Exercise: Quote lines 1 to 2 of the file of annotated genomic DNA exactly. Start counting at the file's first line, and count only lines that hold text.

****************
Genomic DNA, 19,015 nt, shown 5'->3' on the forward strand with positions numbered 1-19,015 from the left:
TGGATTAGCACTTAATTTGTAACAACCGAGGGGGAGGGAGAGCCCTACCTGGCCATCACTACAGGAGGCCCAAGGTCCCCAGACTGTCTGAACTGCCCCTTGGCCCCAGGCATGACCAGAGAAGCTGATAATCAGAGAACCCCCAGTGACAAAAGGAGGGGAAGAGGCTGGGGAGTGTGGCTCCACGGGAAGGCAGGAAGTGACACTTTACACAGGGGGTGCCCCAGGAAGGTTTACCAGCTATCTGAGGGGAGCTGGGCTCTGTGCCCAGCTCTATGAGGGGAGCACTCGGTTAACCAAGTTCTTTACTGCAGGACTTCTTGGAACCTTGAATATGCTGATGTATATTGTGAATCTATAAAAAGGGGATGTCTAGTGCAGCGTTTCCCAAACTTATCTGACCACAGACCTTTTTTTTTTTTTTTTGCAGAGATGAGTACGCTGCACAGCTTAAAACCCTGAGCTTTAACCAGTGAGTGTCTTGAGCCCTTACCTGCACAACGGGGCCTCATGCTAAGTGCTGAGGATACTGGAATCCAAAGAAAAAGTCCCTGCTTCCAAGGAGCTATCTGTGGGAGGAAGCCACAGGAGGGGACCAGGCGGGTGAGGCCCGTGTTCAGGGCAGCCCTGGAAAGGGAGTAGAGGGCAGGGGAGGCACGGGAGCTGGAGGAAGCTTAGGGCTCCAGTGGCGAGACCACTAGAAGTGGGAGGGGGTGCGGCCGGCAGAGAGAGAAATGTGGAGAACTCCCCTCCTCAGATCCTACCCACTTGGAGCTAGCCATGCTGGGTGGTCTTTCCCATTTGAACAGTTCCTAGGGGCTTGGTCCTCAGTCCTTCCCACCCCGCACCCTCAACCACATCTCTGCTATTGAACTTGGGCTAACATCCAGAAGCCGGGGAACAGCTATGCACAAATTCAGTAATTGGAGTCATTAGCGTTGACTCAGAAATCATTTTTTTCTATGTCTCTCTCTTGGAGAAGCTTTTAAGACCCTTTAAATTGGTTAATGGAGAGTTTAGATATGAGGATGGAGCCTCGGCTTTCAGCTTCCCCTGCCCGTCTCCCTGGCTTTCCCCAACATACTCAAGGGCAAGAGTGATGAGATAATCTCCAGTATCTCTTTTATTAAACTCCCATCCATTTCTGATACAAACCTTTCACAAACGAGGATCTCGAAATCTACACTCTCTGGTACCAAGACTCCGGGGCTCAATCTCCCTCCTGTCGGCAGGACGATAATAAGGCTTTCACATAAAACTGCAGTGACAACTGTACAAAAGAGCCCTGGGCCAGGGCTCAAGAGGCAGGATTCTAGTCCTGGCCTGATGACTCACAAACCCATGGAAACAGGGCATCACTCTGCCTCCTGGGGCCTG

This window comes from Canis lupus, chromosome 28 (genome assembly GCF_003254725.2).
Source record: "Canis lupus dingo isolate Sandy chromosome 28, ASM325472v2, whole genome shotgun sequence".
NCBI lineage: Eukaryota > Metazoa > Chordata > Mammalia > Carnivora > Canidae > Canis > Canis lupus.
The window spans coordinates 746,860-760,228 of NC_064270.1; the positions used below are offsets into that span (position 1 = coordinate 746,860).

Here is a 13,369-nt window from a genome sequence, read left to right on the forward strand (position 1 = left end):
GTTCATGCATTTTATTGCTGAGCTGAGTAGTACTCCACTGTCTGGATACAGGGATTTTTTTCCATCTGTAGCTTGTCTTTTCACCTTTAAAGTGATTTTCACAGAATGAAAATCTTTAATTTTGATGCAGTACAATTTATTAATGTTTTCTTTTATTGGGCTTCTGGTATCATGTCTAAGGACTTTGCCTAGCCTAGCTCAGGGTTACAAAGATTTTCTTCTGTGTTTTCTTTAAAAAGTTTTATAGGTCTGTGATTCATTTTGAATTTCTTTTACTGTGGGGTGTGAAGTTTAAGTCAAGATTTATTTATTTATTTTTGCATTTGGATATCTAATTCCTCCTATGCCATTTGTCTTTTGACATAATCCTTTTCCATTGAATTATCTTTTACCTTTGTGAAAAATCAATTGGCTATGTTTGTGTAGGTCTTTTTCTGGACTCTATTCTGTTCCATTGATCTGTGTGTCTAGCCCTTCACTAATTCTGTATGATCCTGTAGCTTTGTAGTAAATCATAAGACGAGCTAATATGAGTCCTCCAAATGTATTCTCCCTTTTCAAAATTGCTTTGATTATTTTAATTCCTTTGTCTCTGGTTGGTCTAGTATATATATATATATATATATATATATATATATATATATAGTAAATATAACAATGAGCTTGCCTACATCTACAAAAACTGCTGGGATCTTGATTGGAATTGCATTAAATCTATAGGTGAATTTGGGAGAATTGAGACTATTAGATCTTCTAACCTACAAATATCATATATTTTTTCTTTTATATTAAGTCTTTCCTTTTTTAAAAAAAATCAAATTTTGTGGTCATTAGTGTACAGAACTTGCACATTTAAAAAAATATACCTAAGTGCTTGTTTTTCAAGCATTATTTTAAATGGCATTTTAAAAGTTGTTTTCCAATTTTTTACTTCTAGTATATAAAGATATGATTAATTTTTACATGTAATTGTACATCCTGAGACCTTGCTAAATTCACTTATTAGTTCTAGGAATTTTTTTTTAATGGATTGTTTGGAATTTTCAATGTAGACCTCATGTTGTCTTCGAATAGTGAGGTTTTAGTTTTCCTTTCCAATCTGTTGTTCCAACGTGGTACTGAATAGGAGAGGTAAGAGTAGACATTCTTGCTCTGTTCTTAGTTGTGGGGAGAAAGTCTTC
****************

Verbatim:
Genomic DNA, 19,015 nt, shown 5'->3' on the forward strand with positions numbered 1-19,015 from the left:
TGGATTAGCACTTAATTTGTAACAACCGAGGGGGAGGGAGAGCCCTACCTGGCCATCACTACAGGAGGCCCAAGGTCCCCAGACTGTCTGAACTGCCCCTTGGCCCCAGGCATGACCAGAGAAGCTGATAATCAGAGAACCCCCAGTGACAAAAGGAGGGGAAGAGGCTGGGGAGTGTGGCTCCACGGGAAGGCAGGAAGTGACACTTTACACAGGGGGTGCCCCAGGAAGGTTTACCAGCTATCTGAGGGGAGCTGGGCTCTGTGCCCAGCTCTATGAGGGGAGCACTCGGTTAACCAAGTTCTTTACTGCAGGACTTCTTGGAACCTTGAATATGCTGATGTATATTGTGAATCTATAAAAAGGGGATGTCTAGTGCAGCGTTTCCCAAACTTATCTGACCACAGACCTTTTTTTTTTTTTTTTGCAGAGATGAGTACGCTGCACAGCTTAAAACCCTGAGCTTTAACCAGTGAGTGTCTTGAGCCCTTACCTGCACAACGGGGCCTCATGCTAAGTGCTGAGGATACTGGAATCCAAAGAAAAAGTCCCTGCTTCCAAGGAGCTATCTGTGGGAGGAAGCCACAGGAGGGGACCAGGCGGGTGAGGCCCGTGTTCAGGGCAGCCCTGGAAAGGGAGTAGAGGGCAGGGGAGGCACGGGAGCTGGAGGAAGCTTAGGGCTCCAGTGGCGAGACCACTAGAAGTGGGAGGGGGTGCGGCCGGCAGAGAGAGAAATGTGGAGAACTCCCCTCCTCAGATCCTACCCACTTGGAGCTAGCCATGCTGGGTGGTCTTTCCCATTTGAACAGTTCCTAGGGGCTTGGTCCTCAGTCCTTCCCACCCCGCACCCTCAACCACATCTCTGCTATTGAACTTGGGCTAACATCCAGAAGCCGGGGAACAGCTATGCACAAATTCAGTAATTGGAGTCATTAGCGTTGACTCAGAAATCATTTTTTTCTATGTCTCTCTCTTGGAGAAGCTTTTAAGACCCTTTAAATTGGTTAATGGAGAGTTTAGATATGAGGATGGAGCCTCGGCTTTCAGCTTCCCCTGCCCGTCTCCCTGGCTTTCCCCAACATACTCAAGGGCAAGAGTGATGAGATAATCTCCAGTATCTCTTTTATTAAACTCCCATCCATTTCTGATACAAACCTTTCACAAACGAGGATCTCGAAATCTACACTCTCTGGTACCAAGACTCCGGGGCTCAATCTCCCTCCTGTCGGCAGGACGATAATAAGGCTTTCACATAAAACTGCAGTGACAACTGTACAAAAGAGCCCTGGGCCAGGGCTCAAGAGGCAGGATTCTAGTCCTGGCCTGATGACTCACAAACCCATGGAAACAGGGCATCACTCTGCCTCCTGGGGCCTG